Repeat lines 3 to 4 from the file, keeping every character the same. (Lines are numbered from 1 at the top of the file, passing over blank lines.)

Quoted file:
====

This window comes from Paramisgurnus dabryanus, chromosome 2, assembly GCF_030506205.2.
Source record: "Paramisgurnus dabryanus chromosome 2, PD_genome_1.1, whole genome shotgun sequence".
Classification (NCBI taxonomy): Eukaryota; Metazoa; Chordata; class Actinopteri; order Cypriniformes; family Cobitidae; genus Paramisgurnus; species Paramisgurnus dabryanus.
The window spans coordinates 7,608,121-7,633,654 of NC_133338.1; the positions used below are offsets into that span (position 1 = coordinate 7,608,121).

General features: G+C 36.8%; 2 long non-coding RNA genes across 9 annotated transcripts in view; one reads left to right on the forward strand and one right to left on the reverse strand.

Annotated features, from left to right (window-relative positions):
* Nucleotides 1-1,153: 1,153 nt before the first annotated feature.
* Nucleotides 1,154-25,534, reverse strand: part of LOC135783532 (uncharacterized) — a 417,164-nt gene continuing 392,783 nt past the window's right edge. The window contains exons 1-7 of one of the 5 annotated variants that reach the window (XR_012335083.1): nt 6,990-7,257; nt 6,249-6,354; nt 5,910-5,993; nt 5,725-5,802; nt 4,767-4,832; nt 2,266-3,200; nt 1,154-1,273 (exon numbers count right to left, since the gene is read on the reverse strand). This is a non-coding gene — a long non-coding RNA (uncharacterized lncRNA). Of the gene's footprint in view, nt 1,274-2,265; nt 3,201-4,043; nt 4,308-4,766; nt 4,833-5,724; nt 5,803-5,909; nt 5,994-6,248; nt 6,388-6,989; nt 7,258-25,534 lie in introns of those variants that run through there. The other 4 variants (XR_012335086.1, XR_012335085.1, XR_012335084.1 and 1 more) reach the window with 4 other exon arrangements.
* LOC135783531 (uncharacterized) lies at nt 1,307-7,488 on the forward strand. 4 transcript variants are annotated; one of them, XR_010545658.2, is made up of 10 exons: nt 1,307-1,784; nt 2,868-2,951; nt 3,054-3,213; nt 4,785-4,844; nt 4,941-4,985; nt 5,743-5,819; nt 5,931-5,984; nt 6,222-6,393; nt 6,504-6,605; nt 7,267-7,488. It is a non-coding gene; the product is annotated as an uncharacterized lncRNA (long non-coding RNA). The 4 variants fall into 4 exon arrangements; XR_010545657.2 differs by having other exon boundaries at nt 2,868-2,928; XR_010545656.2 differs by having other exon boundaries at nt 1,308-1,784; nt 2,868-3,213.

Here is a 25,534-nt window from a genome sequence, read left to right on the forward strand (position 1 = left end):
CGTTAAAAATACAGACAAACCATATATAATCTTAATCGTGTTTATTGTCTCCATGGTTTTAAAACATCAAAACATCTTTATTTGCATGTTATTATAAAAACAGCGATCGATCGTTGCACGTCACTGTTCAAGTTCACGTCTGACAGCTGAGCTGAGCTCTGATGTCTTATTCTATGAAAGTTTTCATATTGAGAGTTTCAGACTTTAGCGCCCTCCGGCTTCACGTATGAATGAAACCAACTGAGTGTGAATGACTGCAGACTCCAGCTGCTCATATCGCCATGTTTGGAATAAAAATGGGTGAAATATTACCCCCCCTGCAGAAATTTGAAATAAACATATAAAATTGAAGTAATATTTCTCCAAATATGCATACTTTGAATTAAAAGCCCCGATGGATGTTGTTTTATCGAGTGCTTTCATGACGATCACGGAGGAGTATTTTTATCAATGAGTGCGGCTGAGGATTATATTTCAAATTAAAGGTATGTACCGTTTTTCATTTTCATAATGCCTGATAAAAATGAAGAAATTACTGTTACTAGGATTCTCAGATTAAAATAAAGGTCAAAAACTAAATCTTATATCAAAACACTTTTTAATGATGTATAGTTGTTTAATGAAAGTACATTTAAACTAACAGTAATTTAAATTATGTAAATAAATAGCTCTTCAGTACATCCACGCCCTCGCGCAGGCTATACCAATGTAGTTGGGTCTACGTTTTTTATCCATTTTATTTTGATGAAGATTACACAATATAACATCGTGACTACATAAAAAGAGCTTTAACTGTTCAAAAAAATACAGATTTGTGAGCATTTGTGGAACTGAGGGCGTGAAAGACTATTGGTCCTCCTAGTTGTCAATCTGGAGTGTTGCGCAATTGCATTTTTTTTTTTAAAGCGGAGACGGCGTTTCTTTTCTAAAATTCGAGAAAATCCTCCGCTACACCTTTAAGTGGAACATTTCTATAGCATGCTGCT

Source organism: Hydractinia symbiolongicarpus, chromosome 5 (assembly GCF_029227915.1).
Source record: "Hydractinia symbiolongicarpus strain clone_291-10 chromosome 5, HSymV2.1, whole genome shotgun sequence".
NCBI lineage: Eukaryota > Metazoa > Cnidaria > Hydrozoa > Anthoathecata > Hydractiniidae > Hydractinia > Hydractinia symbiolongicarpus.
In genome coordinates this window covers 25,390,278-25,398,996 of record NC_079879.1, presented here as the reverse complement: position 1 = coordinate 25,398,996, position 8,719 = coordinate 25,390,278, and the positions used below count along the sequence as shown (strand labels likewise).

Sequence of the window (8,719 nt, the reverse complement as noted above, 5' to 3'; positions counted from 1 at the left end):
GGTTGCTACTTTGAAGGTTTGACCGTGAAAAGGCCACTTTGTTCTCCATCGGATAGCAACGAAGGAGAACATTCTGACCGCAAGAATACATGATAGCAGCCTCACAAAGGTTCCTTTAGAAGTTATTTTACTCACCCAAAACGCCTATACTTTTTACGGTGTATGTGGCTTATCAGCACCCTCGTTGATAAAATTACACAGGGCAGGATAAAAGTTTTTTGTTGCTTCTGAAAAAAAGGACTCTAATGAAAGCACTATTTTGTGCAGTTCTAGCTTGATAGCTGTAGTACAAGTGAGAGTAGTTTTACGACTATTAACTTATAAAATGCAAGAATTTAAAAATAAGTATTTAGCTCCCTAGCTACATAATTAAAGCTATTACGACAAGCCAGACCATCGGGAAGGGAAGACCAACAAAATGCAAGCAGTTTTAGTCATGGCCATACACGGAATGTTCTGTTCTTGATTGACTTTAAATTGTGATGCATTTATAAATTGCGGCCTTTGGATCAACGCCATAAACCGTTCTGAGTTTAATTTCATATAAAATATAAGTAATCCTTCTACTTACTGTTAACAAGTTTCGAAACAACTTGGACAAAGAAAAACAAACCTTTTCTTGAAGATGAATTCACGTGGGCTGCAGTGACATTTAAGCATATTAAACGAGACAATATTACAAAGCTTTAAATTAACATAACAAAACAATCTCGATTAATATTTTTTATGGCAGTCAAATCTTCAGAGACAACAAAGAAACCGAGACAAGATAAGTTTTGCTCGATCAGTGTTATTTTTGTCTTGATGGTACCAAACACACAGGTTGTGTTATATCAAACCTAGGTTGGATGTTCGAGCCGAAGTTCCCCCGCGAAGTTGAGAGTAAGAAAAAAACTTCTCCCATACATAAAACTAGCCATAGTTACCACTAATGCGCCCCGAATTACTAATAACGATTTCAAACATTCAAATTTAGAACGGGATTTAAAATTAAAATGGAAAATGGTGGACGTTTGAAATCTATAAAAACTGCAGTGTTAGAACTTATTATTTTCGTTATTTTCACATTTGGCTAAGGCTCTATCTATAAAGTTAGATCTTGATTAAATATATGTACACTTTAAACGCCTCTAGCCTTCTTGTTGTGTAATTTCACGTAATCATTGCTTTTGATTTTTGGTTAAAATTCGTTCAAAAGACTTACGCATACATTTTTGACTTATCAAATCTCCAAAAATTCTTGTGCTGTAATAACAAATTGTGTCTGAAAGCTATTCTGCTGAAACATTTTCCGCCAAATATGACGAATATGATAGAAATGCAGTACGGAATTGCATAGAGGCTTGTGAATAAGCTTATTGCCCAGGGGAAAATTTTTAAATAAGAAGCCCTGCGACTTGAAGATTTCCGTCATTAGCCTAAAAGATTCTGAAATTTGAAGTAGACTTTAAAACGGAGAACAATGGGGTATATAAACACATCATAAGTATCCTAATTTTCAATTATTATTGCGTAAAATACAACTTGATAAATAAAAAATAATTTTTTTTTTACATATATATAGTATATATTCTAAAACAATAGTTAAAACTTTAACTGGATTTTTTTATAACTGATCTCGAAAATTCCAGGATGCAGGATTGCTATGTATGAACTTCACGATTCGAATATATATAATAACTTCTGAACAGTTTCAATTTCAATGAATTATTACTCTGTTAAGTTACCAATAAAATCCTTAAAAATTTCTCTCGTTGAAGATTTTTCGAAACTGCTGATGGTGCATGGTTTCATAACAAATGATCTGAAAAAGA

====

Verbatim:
Classification (NCBI taxonomy): Eukaryota; Metazoa; Chordata; class Actinopteri; order Cypriniformes; family Cobitidae; genus Paramisgurnus; species Paramisgurnus dabryanus.
The window spans coordinates 7,608,121-7,633,654 of NC_133338.1; the positions used below are offsets into that span (position 1 = coordinate 7,608,121).